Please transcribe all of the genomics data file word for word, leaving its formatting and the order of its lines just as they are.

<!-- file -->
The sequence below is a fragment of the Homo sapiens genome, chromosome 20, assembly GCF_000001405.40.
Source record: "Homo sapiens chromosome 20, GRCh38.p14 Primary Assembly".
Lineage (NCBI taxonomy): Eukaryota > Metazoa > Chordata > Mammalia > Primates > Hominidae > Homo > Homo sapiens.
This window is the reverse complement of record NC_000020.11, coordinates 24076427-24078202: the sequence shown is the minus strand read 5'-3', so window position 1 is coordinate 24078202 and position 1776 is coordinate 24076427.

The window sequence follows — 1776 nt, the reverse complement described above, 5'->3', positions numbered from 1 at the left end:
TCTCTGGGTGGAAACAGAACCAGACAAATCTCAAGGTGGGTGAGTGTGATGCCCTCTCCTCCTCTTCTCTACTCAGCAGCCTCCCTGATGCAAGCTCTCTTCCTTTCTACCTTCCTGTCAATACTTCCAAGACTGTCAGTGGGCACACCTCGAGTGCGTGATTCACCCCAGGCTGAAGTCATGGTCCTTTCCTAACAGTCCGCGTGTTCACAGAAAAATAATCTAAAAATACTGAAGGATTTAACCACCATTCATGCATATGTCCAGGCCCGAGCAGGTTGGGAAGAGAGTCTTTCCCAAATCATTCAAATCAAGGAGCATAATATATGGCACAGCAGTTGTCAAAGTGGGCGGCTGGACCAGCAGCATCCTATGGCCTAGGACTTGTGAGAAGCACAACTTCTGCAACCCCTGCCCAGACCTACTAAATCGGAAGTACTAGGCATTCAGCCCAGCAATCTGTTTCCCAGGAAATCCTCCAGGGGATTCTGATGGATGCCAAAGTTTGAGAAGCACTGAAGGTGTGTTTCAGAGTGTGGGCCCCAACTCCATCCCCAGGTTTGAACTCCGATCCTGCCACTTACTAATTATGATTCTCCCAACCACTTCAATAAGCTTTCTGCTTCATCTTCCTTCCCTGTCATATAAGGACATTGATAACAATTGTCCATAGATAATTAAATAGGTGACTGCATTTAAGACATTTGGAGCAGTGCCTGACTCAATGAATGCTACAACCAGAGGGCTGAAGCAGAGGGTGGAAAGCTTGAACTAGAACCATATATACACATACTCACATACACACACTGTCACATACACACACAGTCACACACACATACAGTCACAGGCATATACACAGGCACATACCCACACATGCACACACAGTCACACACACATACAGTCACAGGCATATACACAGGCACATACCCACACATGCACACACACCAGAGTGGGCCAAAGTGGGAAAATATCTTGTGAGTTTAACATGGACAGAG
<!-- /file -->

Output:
The sequence below is a fragment of the Homo sapiens genome, chromosome 20, assembly GCF_000001405.40.
Source record: "Homo sapiens chromosome 20, GRCh38.p14 Primary Assembly".
Lineage (NCBI taxonomy): Eukaryota > Metazoa > Chordata > Mammalia > Primates > Hominidae > Homo > Homo sapiens.
This window is the reverse complement of record NC_000020.11, coordinates 24076427-24078202: the sequence shown is the minus strand read 5'-3', so window position 1 is coordinate 24078202 and position 1776 is coordinate 24076427.

The window sequence follows — 1776 nt, the reverse complement described above, 5'->3', positions numbered from 1 at the left end:
TCTCTGGGTGGAAACAGAACCAGACAAATCTCAAGGTGGGTGAGTGTGATGCCCTCTCCTCCTCTTCTCTACTCAGCAGCCTCCCTGATGCAAGCTCTCTTCCTTTCTACCTTCCTGTCAATACTTCCAAGACTGTCAGTGGGCACACCTCGAGTGCGTGATTCACCCCAGGCTGAAGTCATGGTCCTTTCCTAACAGTCCGCGTGTTCACAGAAAAATAATCTAAAAATACTGAAGGATTTAACCACCATTCATGCATATGTCCAGGCCCGAGCAGGTTGGGAAGAGAGTCTTTCCCAAATCATTCAAATCAAGGAGCATAATATATGGCACAGCAGTTGTCAAAGTGGGCGGCTGGACCAGCAGCATCCTATGGCCTAGGACTTGTGAGAAGCACAACTTCTGCAACCCCTGCCCAGACCTACTAAATCGGAAGTACTAGGCATTCAGCCCAGCAATCTGTTTCCCAGGAAATCCTCCAGGGGATTCTGATGGATGCCAAAGTTTGAGAAGCACTGAAGGTGTGTTTCAGAGTGTGGGCCCCAACTCCATCCCCAGGTTTGAACTCCGATCCTGCCACTTACTAATTATGATTCTCCCAACCACTTCAATAAGCTTTCTGCTTCATCTTCCTTCCCTGTCATATAAGGACATTGATAACAATTGTCCATAGATAATTAAATAGGTGACTGCATTTAAGACATTTGGAGCAGTGCCTGACTCAATGAATGCTACAACCAGAGGGCTGAAGCAGAGGGTGGAAAGCTTGAACTAGAACCATATATACACATACTCACATACACACACTGTCACATACACACACAGTCACACACACATACAGTCACAGGCATATACACAGGCACATACCCACACATGCACACACAGTCACACACACATACAGTCACAGGCATATACACAGGCACATACCCACACATGCACACACACCAGAGTGGGCCAAAGTGGGAAAATATCTTGTGAGTTTAACATGGACAGAG